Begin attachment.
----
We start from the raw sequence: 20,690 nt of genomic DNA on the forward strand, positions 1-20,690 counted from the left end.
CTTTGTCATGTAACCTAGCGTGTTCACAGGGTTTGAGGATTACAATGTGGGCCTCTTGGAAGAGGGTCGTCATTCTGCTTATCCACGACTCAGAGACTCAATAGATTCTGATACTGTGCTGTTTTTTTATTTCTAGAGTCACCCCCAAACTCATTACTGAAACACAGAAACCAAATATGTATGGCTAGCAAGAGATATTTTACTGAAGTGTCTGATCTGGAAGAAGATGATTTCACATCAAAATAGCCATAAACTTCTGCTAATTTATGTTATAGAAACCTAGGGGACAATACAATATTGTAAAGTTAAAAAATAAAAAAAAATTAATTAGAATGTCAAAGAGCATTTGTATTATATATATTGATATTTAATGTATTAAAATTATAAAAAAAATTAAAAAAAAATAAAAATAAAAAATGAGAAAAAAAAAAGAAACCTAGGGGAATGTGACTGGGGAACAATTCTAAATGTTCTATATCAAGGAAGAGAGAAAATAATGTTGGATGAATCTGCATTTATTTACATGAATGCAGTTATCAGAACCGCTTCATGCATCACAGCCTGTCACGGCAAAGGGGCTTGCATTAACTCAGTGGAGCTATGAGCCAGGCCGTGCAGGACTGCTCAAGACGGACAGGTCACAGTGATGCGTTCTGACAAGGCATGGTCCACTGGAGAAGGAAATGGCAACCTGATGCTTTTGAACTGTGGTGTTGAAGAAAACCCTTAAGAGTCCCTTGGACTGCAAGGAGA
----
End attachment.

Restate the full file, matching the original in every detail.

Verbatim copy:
We start from the raw sequence: 20,690 nt of genomic DNA on the forward strand, positions 1-20,690 counted from the left end.
CTTTGTCATGTAACCTAGCGTGTTCACAGGGTTTGAGGATTACAATGTGGGCCTCTTGGAAGAGGGTCGTCATTCTGCTTATCCACGACTCAGAGACTCAATAGATTCTGATACTGTGCTGTTTTTTTATTTCTAGAGTCACCCCCAAACTCATTACTGAAACACAGAAACCAAATATGTATGGCTAGCAAGAGATATTTTACTGAAGTGTCTGATCTGGAAGAAGATGATTTCACATCAAAATAGCCATAAACTTCTGCTAATTTATGTTATAGAAACCTAGGGGACAATACAATATTGTAAAGTTAAAAAATAAAAAAAAATTAATTAGAATGTCAAAGAGCATTTGTATTATATATATTGATATTTAATGTATTAAAATTATAAAAAAAATTAAAAAAAAATAAAAATAAAAAATGAGAAAAAAAAAAGAAACCTAGGGGAATGTGACTGGGGAACAATTCTAAATGTTCTATATCAAGGAAGAGAGAAAATAATGTTGGATGAATCTGCATTTATTTACATGAATGCAGTTATCAGAACCGCTTCATGCATCACAGCCTGTCACGGCAAAGGGGCTTGCATTAACTCAGTGGAGCTATGAGCCAGGCCGTGCAGGACTGCTCAAGACGGACAGGTCACAGTGATGCGTTCTGACAAGGCATGGTCCACTGGAGAAGGAAATGGCAACCTGATGCTTTTGAACTGTGGTGTTGAAGAAAACCCTTAAGAGTCCCTTGGACTGCAAGGAGA